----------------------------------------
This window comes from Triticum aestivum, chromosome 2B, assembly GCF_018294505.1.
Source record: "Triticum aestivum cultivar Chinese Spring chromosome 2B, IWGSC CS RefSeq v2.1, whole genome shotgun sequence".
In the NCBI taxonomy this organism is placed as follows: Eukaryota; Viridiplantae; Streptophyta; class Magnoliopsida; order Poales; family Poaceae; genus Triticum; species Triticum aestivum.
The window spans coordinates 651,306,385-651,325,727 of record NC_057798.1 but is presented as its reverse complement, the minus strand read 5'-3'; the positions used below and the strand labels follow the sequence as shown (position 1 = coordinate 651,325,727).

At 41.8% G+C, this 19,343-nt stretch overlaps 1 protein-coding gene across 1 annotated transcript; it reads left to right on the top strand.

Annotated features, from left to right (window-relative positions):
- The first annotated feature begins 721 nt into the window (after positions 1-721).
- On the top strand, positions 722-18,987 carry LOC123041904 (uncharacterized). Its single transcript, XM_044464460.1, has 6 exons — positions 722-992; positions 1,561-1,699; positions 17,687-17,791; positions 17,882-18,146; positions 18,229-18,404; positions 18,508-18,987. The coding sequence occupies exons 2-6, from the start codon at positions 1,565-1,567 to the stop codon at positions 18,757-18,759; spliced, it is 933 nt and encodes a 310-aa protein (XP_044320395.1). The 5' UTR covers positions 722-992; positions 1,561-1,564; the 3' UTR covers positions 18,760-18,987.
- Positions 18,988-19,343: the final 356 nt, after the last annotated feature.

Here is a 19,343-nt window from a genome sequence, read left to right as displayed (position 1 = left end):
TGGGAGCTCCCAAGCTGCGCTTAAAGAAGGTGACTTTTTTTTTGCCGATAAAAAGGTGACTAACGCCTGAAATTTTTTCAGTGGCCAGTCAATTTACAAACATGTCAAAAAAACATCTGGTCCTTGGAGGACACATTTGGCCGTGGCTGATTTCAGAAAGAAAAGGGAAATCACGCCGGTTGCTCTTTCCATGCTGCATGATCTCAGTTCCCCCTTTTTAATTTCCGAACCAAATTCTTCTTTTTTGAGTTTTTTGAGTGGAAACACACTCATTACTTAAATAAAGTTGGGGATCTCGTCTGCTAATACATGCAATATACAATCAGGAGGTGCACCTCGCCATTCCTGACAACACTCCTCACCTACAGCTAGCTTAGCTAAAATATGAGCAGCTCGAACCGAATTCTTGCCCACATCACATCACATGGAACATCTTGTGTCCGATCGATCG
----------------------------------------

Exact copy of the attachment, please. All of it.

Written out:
This window comes from Triticum aestivum, chromosome 2B, assembly GCF_018294505.1.
Source record: "Triticum aestivum cultivar Chinese Spring chromosome 2B, IWGSC CS RefSeq v2.1, whole genome shotgun sequence".
In the NCBI taxonomy this organism is placed as follows: Eukaryota; Viridiplantae; Streptophyta; class Magnoliopsida; order Poales; family Poaceae; genus Triticum; species Triticum aestivum.
The window spans coordinates 651,306,385-651,325,727 of record NC_057798.1 but is presented as its reverse complement, the minus strand read 5'-3'; the positions used below and the strand labels follow the sequence as shown (position 1 = coordinate 651,325,727).

At 41.8% G+C, this 19,343-nt stretch overlaps 1 protein-coding gene across 1 annotated transcript; it reads left to right on the top strand.

Annotated features, from left to right (window-relative positions):
- The first annotated feature begins 721 nt into the window (after positions 1-721).
- On the top strand, positions 722-18,987 carry LOC123041904 (uncharacterized). Its single transcript, XM_044464460.1, has 6 exons — positions 722-992; positions 1,561-1,699; positions 17,687-17,791; positions 17,882-18,146; positions 18,229-18,404; positions 18,508-18,987. The coding sequence occupies exons 2-6, from the start codon at positions 1,565-1,567 to the stop codon at positions 18,757-18,759; spliced, it is 933 nt and encodes a 310-aa protein (XP_044320395.1). The 5' UTR covers positions 722-992; positions 1,561-1,564; the 3' UTR covers positions 18,760-18,987.
- Positions 18,988-19,343: the final 356 nt, after the last annotated feature.

Here is a 19,343-nt window from a genome sequence, read left to right as displayed (position 1 = left end):
TGGGAGCTCCCAAGCTGCGCTTAAAGAAGGTGACTTTTTTTTTGCCGATAAAAAGGTGACTAACGCCTGAAATTTTTTCAGTGGCCAGTCAATTTACAAACATGTCAAAAAAACATCTGGTCCTTGGAGGACACATTTGGCCGTGGCTGATTTCAGAAAGAAAAGGGAAATCACGCCGGTTGCTCTTTCCATGCTGCATGATCTCAGTTCCCCCTTTTTAATTTCCGAACCAAATTCTTCTTTTTTGAGTTTTTTGAGTGGAAACACACTCATTACTTAAATAAAGTTGGGGATCTCGTCTGCTAATACATGCAATATACAATCAGGAGGTGCACCTCGCCATTCCTGACAACACTCCTCACCTACAGCTAGCTTAGCTAAAATATGAGCAGCTCGAACCGAATTCTTGCCCACATCACATCACATGGAACATCTTGTGTCCGATCGATCG